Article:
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FAQ on global supply-chain security standard to prevent IT tampering, counterfeiting

Ellen Messmer | May 30, 2013
Why and how this standard, sought by the U.S. government, may impact you in the future.

Whether you're buying or selling hardware and software, or acting as systems integrator, the new supply-chain security standard put forward by the Open Group in April could end up having a huge impact on you. Here are a few frequently asked questions that explain why.

What is the Open Group supply-chain security standard and what was the driving force behind it?

It's a 32-page document entitled "Open Trusted Technology Provider Standard (O-TTPS)" Version 1.0. The Open Group itself includes about 400 members from industry, enterprise and government in 90 countries. The Open Group Trusted Technology Forum (OTTF) -- which is chaired by Andras Szakal, vice president and CTO at IBM, with Edna Conway, chief security officer, global value chain at Cisco, as vice chair -- developed the standard. Other OTTF members include representatives from the U.S. Department of Defense (DOD), NASA and Lockheed Martin, plus several IT companies, among them Oracle, EMC, HP, Juniper, Microsoft, Motorola Solutions, Tata Consultancy Services and Dell.

O-TTPS sets organizational guidelines, requirements and recommendations to enhance security in commercial-off-the-shelf (COTS) information and communications technology (ICT) products. O-TTPS is an effort to find ways to deter counterfeiting of IT products and also prevent "tainting" that might include deliberate malware or misconfigurations aimed at tampering with hardware and software. These kind of security risks and supply-chain attacks are of deep concern to all buyers of IT, especially the U.S. government and the defense sector.

So how does the O-TTPS hope to reduce counterfeiting and tampering risks and how does this impact me?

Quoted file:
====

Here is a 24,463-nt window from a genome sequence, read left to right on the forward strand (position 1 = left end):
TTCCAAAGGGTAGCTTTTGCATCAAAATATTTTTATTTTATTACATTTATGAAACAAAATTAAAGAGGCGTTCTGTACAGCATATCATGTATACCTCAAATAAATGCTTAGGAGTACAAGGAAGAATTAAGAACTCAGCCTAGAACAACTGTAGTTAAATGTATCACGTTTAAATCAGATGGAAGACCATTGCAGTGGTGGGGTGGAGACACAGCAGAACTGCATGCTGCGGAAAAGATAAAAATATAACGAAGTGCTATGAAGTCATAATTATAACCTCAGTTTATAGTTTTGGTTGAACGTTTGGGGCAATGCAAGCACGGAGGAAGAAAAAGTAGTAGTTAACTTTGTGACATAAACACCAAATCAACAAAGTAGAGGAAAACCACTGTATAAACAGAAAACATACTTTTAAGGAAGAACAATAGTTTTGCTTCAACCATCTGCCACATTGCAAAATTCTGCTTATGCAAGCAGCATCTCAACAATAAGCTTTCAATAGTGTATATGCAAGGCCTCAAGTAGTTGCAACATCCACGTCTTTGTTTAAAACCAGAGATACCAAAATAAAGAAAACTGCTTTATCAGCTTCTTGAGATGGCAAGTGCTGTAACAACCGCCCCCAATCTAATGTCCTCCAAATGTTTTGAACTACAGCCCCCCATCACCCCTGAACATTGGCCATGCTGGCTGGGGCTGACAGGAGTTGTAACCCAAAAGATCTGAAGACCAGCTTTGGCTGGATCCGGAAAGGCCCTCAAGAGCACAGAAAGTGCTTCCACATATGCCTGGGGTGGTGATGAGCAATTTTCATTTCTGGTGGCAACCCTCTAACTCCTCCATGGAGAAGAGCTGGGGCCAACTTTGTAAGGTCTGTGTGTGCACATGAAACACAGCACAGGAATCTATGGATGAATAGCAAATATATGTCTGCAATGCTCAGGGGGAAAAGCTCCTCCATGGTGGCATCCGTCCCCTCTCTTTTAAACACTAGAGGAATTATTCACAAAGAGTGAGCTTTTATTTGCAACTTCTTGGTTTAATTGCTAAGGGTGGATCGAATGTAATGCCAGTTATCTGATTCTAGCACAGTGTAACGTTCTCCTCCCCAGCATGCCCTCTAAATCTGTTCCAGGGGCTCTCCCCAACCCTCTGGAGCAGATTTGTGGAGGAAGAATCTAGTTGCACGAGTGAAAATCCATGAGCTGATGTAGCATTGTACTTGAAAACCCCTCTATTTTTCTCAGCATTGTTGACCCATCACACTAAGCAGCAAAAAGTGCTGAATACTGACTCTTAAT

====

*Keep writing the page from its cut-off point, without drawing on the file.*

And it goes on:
O-TTPS asks that certain practices in both logical and physical security be followed by IT and communications suppliers that want to be considered "Trusted Technology Providers." It's expected that a formal conformance and certification process to certify Trusted Technology Providers will be announced by year-end. If the standard is successfully implemented, companies that can say they're certified Trusted Technology Providers -- and this might be an advantage with buyers. In some cases, being a certified Trusted Technology Provider might even become a prerequisite in order to succeed in winning IT contracts. The Open Group forum says the goal is also to influence the overall marketplace over time to promote trust and accountability in the information infrastructure.



Credit: Open Group.How the Open Group's supply-chain security standard works.

How is the IT supply chain perceived in the standard?

The standard does make a distinction between a provider and a supplier in this way: "Suppliers are those upstream vendors who supply components or solutions (software or hardware) to providers and integrators" while "Providers are vendors who supply COTS ICT products directly to the downstream integrator or acquirer." Nevertheless, the standard is expected to be adopted by both providers and suppliers that want to attain "Trusted Technology Provider" status. It's meant to ensure in the global IT supply chain, third-party software and hardware in manufacturing and support services is secure and free of counterfeit components or malware. The standard also notes that the current O-TTPS Version 1 "does not apply to the operation or hosting infrastructure of on-line services, but can apply to COTS ICT products in as far as they are utilized by those services."

 

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